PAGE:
University of Cambridge > > Isaac Newton Institute Seminar Series > Deterministic RBF Surrogate Methods for Uncertainty Quantification, Global Optimization and Parallel HPC Applications

Deterministic RBF Surrogate Methods for Uncertainty Quantification, Global Optimization and Parallel HPC Applications

Add to your list(s) Download to your calendar using vCal

If you have a question about this talk, please contact

UNQW02 - Surrogate models for UQ in complex systems

Co-author: Antoine Espinet (Cornell University)

This talk will describe general-purpose algorithms for global optimization These algorithms can be used to estimate model parameters to fit complex simulation models to data, to select among alternative options for design or management, or to quantify model uncertainty. In general the numerical results indicate these algorithms do very well in comparison to alternatives, including Gaussian Process based approaches.. Prof. Shoemaker’s group has developed open source (free) PySOT optimization software that is available online (18,000 downloads) . The algorithms can be run in serial or parallel. The focus of the talk will be on SOARS , an Uncertainty Quantification method for using optimization-based sampling to build a surrogate likelihood function followed by additional sampling The algorithms builds a surrogate approximation of the likelihood function based on simulations done during the optimization search. Then MCMC is performed by evaluating the surrogate likelihood function rather than the original expensive-to-evaluate function. Numerical results indicate the SOARS algorithm is very accurate when compared to the posterior densities computed when using the expensive exact likelihood function. I also discuss an application to a model of the underground movement of a plume of geologically sequestered carbon dioxide. The uncertainty in the parameter values obtained from the MCMC analysis on the surrogate likelihood function can be used to assess alternative strategies for identifying a cost-effective plan that will most efficiently give a reliable forecast of a carbon dioxide underground plume. This includes joint work with David Ruppert, Antoine Espinet, Nikolay Bliznyuk, and Yilun Wang.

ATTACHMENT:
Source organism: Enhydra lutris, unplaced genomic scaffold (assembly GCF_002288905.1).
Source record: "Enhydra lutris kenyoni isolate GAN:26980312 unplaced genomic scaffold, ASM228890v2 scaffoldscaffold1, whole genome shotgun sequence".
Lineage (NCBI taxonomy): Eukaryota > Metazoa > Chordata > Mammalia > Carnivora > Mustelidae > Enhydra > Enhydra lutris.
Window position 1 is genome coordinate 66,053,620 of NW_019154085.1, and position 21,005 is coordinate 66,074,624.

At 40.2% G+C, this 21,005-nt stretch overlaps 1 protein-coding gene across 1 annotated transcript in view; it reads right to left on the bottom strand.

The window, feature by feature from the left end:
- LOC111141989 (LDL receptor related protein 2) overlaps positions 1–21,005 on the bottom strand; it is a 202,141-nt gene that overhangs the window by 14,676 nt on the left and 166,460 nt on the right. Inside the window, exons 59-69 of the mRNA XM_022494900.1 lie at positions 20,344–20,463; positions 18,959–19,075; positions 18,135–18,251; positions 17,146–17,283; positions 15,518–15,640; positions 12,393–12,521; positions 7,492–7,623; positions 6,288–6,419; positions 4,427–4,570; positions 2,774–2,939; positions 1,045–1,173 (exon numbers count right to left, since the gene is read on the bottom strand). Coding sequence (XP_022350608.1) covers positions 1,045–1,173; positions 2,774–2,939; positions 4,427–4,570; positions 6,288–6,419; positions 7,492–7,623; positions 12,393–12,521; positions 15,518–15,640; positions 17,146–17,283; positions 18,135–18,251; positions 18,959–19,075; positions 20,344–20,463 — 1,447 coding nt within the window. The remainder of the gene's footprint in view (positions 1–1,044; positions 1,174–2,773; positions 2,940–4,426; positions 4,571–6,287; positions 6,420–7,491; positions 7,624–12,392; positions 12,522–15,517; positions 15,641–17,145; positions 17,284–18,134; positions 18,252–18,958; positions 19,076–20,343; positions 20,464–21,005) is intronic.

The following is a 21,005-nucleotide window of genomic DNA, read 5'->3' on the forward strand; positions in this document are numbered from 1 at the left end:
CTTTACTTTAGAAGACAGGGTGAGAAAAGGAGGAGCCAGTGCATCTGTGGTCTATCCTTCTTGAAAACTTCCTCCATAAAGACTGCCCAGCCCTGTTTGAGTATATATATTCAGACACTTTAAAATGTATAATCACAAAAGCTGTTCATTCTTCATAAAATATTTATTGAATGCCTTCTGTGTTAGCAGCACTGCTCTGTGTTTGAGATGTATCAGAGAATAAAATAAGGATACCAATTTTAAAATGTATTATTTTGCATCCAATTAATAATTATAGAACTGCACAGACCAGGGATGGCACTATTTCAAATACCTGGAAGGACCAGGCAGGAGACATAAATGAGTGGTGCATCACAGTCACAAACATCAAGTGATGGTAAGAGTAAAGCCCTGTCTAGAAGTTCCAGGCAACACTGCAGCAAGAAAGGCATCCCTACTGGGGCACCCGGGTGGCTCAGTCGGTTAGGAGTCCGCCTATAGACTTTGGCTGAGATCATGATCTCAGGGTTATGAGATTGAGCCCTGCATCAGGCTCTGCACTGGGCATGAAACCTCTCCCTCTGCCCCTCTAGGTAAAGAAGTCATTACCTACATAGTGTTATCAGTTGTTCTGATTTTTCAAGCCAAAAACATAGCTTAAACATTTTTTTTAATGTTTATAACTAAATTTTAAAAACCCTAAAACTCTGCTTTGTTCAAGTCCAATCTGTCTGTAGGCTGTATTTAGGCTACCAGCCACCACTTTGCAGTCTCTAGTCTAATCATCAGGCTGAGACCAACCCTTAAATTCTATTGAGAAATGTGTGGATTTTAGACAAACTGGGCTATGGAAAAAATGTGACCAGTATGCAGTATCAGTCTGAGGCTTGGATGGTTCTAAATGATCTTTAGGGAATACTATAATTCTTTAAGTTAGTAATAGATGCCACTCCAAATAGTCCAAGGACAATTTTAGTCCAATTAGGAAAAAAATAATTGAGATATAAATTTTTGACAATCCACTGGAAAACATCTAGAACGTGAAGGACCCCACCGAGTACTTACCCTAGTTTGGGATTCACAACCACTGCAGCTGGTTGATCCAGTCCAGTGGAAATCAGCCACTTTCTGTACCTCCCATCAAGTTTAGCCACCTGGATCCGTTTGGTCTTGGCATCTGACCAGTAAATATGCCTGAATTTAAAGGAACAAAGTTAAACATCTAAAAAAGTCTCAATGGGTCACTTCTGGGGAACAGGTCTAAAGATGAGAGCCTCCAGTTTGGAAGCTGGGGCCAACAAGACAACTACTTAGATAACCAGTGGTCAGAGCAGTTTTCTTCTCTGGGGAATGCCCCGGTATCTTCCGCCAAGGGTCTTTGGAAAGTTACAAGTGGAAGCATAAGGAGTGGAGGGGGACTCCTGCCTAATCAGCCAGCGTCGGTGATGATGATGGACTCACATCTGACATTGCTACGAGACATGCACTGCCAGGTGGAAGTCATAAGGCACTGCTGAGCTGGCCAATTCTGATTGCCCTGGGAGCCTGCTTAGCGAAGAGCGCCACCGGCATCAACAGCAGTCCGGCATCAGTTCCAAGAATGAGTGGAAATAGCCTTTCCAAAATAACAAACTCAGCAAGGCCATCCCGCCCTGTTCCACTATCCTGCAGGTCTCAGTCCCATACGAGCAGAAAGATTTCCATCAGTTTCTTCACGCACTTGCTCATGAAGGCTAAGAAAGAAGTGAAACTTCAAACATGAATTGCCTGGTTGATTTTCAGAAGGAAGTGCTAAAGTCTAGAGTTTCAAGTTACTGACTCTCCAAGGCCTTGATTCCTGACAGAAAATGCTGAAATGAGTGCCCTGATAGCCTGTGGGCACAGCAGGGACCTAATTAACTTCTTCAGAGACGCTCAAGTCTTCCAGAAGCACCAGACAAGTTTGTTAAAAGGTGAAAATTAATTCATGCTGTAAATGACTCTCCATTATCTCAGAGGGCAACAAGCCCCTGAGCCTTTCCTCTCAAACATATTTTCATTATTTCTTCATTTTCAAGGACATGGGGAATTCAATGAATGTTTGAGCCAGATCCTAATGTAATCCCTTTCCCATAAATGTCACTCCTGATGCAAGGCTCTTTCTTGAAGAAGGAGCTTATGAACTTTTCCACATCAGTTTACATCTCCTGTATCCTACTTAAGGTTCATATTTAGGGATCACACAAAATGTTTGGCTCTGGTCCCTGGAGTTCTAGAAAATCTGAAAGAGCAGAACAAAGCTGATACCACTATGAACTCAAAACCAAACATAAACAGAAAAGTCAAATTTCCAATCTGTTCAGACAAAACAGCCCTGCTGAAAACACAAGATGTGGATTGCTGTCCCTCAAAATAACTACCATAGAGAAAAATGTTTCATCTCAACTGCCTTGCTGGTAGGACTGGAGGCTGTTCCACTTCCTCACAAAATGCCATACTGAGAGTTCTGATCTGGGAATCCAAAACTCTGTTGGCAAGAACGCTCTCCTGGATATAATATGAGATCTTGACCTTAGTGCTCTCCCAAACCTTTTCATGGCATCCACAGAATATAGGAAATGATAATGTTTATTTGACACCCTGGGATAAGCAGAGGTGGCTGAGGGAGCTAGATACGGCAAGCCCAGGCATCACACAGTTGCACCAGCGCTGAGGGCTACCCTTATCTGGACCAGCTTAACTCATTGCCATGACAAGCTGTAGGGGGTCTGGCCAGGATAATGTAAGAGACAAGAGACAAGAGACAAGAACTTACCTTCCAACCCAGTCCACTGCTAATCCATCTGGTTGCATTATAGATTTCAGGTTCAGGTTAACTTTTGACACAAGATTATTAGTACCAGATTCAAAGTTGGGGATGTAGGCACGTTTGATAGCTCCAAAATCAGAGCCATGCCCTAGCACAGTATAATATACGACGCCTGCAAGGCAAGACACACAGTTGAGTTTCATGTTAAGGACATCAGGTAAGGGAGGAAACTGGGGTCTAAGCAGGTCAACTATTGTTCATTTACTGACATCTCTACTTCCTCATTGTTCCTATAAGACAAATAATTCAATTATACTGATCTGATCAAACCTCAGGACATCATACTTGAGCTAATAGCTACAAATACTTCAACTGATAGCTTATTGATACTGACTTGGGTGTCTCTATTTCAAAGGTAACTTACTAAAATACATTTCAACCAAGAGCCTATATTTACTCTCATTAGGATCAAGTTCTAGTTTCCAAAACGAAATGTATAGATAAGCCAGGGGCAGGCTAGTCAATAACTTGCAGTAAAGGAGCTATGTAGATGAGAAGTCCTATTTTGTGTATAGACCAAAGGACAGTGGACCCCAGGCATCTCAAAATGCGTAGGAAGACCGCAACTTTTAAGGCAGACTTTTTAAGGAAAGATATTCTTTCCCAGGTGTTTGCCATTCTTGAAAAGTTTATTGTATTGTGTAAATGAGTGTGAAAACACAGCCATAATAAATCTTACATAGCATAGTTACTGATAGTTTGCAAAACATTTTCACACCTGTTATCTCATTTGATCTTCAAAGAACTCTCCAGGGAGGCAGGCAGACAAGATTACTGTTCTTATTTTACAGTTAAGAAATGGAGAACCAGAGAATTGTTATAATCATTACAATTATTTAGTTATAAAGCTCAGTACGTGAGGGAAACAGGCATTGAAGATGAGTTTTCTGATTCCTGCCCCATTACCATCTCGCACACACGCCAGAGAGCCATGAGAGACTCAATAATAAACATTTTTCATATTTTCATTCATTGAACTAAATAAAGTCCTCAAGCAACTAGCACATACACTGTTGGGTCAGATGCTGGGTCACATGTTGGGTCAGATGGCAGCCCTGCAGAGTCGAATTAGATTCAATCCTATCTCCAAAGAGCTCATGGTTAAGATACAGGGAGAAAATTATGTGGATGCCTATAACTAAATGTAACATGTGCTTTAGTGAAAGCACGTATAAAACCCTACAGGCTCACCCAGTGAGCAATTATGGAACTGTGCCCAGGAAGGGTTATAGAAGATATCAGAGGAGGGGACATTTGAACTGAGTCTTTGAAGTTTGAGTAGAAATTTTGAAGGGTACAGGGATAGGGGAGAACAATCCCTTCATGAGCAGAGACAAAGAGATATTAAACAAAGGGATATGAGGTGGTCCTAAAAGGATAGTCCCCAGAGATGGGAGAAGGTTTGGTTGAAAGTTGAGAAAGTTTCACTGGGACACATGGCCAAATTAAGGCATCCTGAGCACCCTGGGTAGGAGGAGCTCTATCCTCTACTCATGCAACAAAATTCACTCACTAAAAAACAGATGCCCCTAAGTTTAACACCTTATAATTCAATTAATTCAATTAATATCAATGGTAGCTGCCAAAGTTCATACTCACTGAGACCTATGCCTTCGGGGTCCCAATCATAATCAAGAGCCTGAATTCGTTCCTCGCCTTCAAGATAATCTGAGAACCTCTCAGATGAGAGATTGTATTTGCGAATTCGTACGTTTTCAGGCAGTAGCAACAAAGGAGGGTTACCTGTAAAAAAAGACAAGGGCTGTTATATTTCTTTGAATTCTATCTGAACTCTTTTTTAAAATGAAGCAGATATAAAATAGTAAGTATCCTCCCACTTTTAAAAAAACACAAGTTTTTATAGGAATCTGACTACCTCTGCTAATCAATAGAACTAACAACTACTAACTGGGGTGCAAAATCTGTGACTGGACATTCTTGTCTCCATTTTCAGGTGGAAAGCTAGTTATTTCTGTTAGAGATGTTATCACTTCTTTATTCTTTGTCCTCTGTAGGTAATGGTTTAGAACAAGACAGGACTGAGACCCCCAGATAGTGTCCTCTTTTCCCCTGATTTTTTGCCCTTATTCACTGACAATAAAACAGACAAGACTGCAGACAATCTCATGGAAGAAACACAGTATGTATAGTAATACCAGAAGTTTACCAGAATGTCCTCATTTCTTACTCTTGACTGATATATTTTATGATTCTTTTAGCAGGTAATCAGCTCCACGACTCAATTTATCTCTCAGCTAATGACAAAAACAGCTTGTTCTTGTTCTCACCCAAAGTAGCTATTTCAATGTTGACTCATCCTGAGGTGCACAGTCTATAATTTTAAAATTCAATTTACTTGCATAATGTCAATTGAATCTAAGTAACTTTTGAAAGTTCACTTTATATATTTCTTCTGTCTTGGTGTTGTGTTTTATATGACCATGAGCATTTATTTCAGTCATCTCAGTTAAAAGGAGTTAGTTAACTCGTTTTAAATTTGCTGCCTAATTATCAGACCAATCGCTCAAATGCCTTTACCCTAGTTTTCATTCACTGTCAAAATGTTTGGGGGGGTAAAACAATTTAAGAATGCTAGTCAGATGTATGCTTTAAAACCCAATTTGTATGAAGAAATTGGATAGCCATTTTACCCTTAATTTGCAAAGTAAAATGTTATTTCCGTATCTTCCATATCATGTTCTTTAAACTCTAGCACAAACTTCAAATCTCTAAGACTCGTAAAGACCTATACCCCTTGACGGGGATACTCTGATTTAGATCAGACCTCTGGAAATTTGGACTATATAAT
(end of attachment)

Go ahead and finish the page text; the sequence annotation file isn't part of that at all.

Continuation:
Related Links

This talk is part of the Isaac Newton Institute Seminar Series series.

Tell a friend about this talk:

This talk is included in these lists:

Note that ex-directory lists are not shown.


© 2006-2018, University of Cambridge. Contact Us | Help and Documentation | Privacy and Publicity